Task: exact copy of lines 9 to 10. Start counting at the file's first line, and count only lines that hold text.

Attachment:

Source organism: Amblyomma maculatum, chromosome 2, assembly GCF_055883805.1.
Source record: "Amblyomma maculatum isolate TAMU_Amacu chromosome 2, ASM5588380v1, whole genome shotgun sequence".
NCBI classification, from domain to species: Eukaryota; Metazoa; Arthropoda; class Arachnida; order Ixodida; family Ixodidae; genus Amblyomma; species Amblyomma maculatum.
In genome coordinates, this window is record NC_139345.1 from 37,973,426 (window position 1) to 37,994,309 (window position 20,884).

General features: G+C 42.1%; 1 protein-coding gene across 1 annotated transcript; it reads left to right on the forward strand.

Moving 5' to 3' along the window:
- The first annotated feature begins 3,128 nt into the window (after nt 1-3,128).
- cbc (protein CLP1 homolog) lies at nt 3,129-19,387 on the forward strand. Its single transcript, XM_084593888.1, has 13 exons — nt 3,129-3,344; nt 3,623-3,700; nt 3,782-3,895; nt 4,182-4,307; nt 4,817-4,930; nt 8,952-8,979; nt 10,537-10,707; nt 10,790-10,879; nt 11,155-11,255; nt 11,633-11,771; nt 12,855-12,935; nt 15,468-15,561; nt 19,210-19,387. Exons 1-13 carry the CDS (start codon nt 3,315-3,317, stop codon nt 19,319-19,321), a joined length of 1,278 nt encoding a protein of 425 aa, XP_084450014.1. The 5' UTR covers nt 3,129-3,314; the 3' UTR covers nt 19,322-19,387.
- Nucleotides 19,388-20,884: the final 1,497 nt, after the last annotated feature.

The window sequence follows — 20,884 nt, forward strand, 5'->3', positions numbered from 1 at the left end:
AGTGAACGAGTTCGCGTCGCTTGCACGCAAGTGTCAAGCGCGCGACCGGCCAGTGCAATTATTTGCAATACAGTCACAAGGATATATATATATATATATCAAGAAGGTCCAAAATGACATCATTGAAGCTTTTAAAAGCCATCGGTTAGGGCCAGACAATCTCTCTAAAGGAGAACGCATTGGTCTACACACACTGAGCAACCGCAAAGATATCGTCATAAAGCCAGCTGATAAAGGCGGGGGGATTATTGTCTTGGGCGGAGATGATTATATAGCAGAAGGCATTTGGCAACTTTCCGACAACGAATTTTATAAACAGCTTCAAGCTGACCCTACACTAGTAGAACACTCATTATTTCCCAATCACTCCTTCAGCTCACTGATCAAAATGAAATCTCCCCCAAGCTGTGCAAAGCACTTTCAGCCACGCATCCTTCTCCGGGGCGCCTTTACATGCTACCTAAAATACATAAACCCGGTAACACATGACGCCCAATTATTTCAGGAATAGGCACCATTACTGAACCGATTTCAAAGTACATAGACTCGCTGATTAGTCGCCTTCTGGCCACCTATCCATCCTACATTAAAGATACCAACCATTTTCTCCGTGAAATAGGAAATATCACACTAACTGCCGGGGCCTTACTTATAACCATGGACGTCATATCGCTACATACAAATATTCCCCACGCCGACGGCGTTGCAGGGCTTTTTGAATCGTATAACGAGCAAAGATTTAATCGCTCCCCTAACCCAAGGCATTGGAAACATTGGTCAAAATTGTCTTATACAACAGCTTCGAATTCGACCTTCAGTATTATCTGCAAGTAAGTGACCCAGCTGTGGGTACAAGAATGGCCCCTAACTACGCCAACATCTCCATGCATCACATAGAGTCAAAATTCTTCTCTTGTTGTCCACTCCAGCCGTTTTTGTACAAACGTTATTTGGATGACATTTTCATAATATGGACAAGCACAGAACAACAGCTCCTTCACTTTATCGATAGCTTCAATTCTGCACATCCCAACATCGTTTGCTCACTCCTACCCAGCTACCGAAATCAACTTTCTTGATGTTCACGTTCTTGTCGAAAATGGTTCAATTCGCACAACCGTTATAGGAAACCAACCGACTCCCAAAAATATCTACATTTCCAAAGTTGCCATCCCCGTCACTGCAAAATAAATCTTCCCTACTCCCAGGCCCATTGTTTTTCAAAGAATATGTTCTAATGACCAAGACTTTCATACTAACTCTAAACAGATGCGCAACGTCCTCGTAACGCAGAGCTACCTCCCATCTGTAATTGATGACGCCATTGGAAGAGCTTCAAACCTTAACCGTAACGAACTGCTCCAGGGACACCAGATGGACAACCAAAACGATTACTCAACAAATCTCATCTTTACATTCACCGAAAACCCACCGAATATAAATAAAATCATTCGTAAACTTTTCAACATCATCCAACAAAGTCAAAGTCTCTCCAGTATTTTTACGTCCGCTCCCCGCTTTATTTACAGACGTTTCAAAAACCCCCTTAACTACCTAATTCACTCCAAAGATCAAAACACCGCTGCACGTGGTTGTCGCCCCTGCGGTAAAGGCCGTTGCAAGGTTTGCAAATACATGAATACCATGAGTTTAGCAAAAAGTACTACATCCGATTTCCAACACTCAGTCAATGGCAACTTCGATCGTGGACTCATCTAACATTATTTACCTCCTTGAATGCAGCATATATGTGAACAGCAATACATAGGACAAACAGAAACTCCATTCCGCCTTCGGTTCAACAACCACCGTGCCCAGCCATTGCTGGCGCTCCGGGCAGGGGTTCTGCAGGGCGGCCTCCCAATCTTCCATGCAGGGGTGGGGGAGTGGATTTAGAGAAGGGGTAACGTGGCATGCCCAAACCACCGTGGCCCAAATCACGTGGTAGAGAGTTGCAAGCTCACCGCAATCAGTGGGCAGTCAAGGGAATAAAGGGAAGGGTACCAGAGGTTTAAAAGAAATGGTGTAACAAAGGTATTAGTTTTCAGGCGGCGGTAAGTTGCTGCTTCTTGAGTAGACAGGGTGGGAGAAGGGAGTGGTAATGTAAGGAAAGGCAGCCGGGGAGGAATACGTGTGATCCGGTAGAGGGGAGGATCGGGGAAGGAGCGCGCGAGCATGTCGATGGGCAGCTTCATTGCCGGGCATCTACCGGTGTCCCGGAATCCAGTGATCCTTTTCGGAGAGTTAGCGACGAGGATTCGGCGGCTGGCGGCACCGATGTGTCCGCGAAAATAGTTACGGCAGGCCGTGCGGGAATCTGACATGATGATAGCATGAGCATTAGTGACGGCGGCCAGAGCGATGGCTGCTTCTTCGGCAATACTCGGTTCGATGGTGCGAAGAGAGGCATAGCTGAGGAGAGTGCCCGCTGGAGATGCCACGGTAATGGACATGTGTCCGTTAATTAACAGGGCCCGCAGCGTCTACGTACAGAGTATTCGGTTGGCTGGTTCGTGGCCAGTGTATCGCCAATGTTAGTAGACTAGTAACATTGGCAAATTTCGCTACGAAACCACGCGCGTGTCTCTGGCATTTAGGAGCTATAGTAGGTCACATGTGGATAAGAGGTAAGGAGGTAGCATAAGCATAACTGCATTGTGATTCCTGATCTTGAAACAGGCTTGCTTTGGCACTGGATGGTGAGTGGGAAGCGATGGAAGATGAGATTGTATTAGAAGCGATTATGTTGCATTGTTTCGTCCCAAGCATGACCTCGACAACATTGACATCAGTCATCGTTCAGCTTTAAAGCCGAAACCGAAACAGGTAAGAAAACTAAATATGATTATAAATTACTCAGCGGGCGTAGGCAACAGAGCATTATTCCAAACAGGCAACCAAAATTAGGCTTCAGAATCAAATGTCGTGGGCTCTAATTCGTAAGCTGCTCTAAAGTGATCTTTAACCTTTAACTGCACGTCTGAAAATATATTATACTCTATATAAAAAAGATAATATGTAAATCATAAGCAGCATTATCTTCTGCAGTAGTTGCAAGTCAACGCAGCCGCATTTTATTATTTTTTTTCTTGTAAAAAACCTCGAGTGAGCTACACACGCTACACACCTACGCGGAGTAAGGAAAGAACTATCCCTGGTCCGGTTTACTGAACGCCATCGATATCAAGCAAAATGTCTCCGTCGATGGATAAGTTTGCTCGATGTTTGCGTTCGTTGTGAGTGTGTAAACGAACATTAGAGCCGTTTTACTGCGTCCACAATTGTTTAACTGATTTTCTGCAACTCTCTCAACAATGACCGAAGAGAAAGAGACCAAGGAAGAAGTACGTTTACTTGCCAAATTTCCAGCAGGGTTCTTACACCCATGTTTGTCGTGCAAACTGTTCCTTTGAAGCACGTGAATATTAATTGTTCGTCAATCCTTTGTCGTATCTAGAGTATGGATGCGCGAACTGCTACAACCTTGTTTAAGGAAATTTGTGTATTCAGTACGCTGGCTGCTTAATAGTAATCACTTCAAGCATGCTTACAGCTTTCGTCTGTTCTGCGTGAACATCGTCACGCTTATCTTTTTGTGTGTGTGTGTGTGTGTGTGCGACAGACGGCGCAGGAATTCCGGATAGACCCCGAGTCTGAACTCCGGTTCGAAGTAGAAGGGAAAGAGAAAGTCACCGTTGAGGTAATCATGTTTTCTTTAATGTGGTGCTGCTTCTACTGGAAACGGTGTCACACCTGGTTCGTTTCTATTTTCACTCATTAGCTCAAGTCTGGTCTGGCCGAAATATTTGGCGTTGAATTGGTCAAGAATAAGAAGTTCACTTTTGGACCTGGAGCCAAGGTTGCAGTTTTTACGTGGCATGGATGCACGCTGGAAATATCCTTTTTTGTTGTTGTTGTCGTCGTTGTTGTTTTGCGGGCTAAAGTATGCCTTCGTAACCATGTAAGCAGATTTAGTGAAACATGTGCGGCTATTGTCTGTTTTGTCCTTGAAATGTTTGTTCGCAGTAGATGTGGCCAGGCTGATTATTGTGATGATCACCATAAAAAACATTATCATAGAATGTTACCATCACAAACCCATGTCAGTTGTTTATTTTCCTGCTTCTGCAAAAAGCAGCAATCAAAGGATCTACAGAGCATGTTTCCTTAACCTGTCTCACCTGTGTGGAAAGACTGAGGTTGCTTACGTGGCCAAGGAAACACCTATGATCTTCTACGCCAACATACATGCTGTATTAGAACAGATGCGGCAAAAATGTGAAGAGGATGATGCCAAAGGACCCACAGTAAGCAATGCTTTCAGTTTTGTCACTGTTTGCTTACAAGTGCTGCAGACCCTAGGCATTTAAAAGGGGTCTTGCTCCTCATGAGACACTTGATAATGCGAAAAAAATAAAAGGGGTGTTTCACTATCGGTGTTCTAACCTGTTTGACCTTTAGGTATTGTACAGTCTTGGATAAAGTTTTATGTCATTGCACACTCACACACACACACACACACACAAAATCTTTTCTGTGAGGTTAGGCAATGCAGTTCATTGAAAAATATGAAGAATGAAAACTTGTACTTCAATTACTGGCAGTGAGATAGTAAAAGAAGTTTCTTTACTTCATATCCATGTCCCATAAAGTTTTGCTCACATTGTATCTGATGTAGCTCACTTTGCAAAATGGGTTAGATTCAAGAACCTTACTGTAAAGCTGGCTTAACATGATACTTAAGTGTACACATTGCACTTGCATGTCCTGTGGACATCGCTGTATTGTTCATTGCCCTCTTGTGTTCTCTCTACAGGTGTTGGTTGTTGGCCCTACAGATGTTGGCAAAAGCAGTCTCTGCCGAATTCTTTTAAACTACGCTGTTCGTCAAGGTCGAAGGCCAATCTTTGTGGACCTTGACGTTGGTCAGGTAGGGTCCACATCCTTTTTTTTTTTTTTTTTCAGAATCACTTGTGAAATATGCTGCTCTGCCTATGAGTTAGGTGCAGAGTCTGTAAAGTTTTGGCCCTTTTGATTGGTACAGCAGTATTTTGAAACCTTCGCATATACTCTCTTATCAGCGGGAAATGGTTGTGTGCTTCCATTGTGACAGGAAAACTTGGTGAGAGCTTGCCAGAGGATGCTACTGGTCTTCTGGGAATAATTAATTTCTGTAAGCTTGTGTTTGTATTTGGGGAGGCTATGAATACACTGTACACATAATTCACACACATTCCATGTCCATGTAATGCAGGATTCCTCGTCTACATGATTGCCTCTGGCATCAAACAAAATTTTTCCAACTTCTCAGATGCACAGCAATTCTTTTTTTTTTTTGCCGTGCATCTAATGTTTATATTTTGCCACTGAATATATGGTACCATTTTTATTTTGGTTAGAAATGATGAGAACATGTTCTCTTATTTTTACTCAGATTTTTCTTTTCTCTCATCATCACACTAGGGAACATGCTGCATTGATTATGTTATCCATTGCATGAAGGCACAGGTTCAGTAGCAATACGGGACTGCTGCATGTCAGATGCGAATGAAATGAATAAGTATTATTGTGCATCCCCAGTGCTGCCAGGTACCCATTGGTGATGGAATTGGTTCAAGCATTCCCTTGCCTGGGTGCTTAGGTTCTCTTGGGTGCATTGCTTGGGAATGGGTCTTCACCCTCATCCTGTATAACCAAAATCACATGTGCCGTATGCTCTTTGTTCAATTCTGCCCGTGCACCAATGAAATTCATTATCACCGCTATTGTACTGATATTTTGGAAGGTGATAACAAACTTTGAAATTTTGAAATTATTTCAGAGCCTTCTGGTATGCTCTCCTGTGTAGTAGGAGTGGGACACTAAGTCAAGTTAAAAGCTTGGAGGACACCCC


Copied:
- Nucleotides 19,388-20,884: the final 1,497 nt, after the last annotated feature.

The window sequence follows — 20,884 nt, forward strand, 5'->3', positions numbered from 1 at the left end: